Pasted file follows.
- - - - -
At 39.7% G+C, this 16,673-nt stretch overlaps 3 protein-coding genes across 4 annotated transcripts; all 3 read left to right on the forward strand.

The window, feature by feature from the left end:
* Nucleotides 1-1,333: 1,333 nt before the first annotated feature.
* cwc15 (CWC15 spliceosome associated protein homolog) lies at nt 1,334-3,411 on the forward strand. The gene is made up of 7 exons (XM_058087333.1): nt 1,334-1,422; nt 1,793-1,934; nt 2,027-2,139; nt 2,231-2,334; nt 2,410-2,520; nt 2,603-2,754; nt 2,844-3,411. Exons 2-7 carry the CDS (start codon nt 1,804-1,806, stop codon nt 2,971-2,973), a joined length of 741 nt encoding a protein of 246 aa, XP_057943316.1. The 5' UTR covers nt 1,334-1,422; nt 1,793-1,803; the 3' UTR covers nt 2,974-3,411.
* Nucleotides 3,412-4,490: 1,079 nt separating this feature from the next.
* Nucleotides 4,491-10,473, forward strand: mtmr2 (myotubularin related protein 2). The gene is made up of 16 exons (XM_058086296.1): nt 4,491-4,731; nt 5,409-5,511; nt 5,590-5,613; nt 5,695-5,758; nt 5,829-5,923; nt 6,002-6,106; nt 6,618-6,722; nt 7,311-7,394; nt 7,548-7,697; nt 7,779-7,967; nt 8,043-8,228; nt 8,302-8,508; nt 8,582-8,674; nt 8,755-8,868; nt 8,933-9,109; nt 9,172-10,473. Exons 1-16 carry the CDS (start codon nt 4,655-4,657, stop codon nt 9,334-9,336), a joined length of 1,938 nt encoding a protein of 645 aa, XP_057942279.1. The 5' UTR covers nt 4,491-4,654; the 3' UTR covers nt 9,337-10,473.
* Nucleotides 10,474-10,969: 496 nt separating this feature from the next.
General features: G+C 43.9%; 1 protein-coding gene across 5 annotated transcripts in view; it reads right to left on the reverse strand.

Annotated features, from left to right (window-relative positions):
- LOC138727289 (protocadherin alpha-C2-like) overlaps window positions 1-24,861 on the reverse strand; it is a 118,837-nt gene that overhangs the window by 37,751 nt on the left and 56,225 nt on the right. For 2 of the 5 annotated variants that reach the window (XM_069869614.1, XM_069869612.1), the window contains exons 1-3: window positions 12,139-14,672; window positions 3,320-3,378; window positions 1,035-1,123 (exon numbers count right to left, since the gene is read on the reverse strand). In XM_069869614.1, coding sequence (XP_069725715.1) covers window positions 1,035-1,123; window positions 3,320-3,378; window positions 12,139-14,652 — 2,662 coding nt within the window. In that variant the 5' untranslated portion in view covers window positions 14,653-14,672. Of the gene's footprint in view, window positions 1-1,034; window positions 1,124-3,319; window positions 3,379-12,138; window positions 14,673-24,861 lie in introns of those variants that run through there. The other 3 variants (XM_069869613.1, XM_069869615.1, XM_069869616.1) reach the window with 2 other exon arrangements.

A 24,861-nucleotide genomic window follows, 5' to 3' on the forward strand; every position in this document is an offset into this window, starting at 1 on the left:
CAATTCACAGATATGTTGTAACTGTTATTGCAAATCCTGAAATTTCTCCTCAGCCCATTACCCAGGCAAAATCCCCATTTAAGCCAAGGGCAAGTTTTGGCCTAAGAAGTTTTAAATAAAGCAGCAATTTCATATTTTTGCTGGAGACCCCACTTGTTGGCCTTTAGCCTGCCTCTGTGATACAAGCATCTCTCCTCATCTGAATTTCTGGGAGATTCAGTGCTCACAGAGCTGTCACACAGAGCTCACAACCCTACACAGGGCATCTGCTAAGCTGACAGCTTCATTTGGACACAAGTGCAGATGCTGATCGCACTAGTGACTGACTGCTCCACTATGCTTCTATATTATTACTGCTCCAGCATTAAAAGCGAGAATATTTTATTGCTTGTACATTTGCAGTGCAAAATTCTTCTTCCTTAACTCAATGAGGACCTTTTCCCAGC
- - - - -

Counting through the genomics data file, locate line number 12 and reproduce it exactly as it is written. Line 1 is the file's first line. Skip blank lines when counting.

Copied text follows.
CAATTCACAGATATGTTGTAACTGTTATTGCAAATCCTGAAATTTCTCCTCAGCCCATTACCCAGGCAAAATCCCCATTTAAGCCAAGGGCAAGTTTTGGCCTAAGAAGTTTTAAATAAAGCAGCAATTTCATATTTTTGCTGGAGACCCCACTTGTTGGCCTTTAGCCTGCCTCTGTGATACAAGCATCTCTCCTCATCTGAATTTCTGGGAGATTCAGTGCTCACAGAGCTGTCACACAGAGCTCACAACCCTACACAGGGCATCTGCTAAGCTGACAGCTTCATTTGGACACAAGTGCAGATGCTGATCGCACTAGTGACTGACTGCTCCACTATGCTTCTATATTATTACTGCTCCAGCATTAAAAGCGAGAATATTTTATTGCTTGTACATTTGCAGTGCAAAATTCTTCTTCCTTAACTCAATGAGGACCTTTTCCCAGC